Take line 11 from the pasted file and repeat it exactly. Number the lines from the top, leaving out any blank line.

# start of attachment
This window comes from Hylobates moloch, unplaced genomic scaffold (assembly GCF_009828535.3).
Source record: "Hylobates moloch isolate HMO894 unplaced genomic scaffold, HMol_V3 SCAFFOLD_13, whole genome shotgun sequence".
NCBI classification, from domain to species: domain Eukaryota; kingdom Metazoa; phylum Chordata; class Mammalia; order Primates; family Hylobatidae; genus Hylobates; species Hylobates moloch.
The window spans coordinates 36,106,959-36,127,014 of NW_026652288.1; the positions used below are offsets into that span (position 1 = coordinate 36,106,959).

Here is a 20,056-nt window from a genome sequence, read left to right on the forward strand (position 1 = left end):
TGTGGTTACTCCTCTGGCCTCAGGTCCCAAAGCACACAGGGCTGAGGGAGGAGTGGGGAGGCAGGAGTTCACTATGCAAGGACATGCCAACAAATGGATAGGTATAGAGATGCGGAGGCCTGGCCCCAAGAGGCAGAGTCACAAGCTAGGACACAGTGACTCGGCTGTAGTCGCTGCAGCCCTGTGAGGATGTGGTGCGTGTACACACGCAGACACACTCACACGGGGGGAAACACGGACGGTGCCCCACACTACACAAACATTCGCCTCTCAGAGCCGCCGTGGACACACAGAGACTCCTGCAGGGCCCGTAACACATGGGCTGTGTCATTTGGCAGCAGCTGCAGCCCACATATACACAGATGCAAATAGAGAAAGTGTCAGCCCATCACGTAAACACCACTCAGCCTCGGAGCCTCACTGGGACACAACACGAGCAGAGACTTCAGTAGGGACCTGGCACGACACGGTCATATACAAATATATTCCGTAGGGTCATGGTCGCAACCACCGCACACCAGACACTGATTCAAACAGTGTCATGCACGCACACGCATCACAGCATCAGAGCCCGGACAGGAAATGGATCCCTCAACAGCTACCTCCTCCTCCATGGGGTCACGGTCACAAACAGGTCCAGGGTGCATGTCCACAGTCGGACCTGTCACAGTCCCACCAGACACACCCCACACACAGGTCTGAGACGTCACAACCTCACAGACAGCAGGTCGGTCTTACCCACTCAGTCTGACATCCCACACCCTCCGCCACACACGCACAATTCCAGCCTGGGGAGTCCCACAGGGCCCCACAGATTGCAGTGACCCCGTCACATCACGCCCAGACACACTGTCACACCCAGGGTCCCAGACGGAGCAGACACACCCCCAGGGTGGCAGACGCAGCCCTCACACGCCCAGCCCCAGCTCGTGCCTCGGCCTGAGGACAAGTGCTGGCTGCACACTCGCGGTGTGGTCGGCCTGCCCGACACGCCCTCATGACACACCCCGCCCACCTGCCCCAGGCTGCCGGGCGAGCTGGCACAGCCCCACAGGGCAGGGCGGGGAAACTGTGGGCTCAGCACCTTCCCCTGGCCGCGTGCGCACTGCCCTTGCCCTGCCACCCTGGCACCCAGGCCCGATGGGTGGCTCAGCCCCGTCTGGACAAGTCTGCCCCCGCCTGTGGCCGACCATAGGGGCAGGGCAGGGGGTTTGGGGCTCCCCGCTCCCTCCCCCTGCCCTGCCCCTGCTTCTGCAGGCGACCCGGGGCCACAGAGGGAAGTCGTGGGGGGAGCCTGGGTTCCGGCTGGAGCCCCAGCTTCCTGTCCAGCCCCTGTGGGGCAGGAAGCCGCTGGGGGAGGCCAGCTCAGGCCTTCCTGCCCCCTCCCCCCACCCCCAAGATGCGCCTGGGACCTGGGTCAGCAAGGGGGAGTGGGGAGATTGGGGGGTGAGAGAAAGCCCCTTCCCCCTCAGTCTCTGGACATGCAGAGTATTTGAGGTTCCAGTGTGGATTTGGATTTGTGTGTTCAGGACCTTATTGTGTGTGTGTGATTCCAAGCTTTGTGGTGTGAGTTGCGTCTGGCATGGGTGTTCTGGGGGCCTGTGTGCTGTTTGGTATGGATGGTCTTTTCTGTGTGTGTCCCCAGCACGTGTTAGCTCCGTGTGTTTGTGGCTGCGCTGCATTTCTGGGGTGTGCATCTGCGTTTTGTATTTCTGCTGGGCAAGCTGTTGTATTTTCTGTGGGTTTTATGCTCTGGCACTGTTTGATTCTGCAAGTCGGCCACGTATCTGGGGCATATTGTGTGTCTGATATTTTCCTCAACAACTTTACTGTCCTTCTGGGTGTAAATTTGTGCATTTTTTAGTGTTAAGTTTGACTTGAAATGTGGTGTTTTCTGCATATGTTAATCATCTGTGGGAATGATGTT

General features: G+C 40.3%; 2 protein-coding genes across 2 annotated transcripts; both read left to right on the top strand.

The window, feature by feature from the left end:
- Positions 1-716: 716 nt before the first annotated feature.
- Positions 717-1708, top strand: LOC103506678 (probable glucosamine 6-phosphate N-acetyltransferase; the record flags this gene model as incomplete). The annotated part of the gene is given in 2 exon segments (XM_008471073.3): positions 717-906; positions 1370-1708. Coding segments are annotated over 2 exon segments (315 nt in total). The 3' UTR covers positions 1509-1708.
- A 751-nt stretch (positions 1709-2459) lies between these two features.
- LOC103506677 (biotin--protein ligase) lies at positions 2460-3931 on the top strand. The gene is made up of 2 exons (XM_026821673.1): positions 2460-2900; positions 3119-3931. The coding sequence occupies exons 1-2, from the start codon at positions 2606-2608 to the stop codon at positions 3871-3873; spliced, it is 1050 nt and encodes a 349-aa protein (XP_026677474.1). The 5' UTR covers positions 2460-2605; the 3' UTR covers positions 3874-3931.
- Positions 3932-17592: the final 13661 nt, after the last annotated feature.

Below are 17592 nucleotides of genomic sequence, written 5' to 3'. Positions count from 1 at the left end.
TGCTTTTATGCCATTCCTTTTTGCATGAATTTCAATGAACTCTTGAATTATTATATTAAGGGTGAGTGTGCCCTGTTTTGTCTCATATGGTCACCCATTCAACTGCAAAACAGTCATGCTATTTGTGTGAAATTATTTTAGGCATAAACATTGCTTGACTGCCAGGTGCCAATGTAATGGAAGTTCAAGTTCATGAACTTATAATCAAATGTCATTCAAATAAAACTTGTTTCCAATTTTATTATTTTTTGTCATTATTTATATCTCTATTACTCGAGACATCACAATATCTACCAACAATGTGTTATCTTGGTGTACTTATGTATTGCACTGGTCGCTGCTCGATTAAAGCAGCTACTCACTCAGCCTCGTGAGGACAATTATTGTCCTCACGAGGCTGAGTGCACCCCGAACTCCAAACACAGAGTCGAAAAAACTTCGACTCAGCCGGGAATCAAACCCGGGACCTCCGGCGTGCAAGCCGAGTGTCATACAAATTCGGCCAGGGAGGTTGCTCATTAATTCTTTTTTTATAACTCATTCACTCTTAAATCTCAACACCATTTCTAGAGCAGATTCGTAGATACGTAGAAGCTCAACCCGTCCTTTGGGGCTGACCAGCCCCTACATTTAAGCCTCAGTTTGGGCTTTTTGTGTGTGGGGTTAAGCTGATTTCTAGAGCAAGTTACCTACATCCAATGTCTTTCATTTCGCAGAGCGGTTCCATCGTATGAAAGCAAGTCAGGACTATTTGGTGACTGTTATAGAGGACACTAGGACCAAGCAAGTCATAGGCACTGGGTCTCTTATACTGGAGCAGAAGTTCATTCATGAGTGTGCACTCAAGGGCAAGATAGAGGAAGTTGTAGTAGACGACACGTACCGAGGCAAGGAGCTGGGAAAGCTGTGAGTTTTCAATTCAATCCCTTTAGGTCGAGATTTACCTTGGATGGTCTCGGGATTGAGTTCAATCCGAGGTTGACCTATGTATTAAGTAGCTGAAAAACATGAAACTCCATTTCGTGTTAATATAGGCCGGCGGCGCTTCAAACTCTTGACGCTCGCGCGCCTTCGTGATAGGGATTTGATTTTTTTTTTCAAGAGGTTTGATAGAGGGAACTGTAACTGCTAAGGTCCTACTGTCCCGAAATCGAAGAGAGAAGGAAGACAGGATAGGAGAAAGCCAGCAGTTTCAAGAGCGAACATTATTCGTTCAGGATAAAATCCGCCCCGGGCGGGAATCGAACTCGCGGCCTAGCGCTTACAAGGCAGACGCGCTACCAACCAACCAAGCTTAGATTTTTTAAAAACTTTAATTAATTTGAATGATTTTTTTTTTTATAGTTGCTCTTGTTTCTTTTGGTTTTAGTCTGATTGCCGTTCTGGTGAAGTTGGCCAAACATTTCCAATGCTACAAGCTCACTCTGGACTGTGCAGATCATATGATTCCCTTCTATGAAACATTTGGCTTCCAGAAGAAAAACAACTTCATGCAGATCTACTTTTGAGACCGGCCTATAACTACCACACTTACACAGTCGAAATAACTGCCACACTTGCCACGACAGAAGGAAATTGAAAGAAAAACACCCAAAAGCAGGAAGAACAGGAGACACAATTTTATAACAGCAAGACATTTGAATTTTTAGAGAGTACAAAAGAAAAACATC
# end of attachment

- A 751-nt stretch (positions 1709-2459) lies between these two features.